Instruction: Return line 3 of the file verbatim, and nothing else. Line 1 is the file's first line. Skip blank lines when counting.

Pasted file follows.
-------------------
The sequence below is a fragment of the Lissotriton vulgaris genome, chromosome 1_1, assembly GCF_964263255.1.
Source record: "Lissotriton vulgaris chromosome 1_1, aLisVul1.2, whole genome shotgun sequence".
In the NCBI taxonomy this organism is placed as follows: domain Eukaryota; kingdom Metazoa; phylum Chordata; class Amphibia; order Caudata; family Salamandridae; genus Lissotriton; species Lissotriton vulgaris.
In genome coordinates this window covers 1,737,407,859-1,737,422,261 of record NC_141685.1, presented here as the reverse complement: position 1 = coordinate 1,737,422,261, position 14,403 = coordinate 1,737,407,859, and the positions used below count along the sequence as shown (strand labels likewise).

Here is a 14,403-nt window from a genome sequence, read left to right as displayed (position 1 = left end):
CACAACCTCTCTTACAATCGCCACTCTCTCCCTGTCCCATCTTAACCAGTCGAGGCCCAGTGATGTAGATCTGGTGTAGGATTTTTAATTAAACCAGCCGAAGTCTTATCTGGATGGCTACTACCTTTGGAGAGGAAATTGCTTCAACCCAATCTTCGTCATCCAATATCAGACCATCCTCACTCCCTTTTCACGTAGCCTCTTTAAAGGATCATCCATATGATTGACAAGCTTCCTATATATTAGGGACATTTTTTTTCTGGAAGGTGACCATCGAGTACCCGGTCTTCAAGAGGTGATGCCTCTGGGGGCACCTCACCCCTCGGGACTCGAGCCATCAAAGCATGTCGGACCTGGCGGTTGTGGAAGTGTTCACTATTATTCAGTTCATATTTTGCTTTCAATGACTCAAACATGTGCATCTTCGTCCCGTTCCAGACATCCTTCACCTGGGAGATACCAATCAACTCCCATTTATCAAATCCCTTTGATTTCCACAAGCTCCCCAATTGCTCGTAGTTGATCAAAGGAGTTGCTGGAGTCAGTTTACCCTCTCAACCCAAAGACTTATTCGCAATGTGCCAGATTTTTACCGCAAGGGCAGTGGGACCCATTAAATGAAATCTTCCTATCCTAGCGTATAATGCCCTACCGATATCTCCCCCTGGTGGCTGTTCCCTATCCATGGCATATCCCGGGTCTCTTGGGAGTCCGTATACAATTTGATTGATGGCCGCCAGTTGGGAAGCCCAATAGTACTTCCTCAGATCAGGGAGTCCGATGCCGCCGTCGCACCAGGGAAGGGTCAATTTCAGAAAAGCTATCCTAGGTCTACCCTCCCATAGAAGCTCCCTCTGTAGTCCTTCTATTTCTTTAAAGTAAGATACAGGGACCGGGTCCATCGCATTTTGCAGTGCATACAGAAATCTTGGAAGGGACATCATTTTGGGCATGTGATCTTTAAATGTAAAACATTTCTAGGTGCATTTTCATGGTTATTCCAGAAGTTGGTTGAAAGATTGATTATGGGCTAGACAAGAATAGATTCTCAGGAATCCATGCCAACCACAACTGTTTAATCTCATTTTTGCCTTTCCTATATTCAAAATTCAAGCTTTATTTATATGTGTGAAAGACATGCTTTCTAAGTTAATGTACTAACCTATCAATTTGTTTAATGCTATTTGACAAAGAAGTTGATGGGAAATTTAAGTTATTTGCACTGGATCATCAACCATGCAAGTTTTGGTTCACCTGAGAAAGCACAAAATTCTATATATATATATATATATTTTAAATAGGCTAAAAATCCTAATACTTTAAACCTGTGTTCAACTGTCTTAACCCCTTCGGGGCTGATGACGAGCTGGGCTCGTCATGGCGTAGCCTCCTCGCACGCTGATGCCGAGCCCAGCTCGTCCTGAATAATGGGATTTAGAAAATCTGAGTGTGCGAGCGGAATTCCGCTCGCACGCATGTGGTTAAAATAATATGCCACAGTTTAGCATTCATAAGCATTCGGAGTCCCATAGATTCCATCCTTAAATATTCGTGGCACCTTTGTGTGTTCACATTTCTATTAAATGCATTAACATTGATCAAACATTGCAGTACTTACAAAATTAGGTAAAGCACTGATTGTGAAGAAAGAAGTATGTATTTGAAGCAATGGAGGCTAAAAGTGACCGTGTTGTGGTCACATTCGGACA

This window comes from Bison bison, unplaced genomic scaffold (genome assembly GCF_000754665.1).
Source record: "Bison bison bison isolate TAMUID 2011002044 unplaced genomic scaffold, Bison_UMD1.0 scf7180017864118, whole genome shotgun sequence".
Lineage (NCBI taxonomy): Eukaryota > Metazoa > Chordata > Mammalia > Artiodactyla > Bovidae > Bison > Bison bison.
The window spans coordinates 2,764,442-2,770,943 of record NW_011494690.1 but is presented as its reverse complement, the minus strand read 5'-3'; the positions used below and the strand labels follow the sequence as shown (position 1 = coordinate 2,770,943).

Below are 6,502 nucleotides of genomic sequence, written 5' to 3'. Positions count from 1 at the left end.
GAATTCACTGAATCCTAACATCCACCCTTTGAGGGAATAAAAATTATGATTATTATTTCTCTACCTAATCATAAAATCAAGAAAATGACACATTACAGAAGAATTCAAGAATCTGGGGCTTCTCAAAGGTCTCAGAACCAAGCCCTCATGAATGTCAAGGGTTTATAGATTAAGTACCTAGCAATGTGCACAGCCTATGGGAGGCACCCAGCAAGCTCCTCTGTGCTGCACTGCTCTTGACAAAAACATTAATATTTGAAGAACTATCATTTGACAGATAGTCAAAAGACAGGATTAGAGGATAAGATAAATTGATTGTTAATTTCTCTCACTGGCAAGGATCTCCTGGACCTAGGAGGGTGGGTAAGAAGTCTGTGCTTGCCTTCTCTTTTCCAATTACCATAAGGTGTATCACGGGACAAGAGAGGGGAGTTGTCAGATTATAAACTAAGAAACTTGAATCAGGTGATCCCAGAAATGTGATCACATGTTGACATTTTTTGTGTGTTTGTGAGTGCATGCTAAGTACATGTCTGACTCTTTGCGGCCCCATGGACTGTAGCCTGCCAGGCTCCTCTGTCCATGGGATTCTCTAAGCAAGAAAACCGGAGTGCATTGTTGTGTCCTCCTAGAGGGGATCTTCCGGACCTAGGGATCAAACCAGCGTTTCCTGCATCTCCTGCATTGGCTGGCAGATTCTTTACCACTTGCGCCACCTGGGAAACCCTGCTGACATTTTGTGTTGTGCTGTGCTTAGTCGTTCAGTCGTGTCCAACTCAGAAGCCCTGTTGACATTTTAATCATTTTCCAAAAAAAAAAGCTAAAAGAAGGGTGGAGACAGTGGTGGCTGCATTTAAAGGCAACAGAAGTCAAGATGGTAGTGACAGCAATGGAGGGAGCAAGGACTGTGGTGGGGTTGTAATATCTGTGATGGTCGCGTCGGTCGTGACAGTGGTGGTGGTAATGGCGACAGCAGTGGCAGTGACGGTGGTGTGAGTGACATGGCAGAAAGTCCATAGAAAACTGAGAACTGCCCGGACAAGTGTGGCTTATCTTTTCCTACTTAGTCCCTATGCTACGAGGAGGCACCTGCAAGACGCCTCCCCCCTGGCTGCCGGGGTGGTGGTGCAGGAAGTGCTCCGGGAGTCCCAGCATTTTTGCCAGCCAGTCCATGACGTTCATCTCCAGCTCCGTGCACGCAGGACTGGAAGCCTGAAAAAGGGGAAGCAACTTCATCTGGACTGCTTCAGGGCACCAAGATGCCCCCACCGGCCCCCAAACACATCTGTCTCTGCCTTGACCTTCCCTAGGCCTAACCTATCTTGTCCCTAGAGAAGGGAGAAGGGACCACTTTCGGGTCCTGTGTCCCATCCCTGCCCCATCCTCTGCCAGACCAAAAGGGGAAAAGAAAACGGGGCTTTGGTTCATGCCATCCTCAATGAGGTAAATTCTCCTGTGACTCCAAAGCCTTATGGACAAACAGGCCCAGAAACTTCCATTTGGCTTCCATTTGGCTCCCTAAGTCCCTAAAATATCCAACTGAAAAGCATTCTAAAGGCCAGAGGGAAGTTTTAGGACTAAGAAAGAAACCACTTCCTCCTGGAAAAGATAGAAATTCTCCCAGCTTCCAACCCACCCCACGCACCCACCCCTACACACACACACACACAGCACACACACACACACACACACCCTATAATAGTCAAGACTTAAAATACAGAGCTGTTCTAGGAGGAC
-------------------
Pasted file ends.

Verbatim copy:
In the NCBI taxonomy this organism is placed as follows: domain Eukaryota; kingdom Metazoa; phylum Chordata; class Amphibia; order Caudata; family Salamandridae; genus Lissotriton; species Lissotriton vulgaris.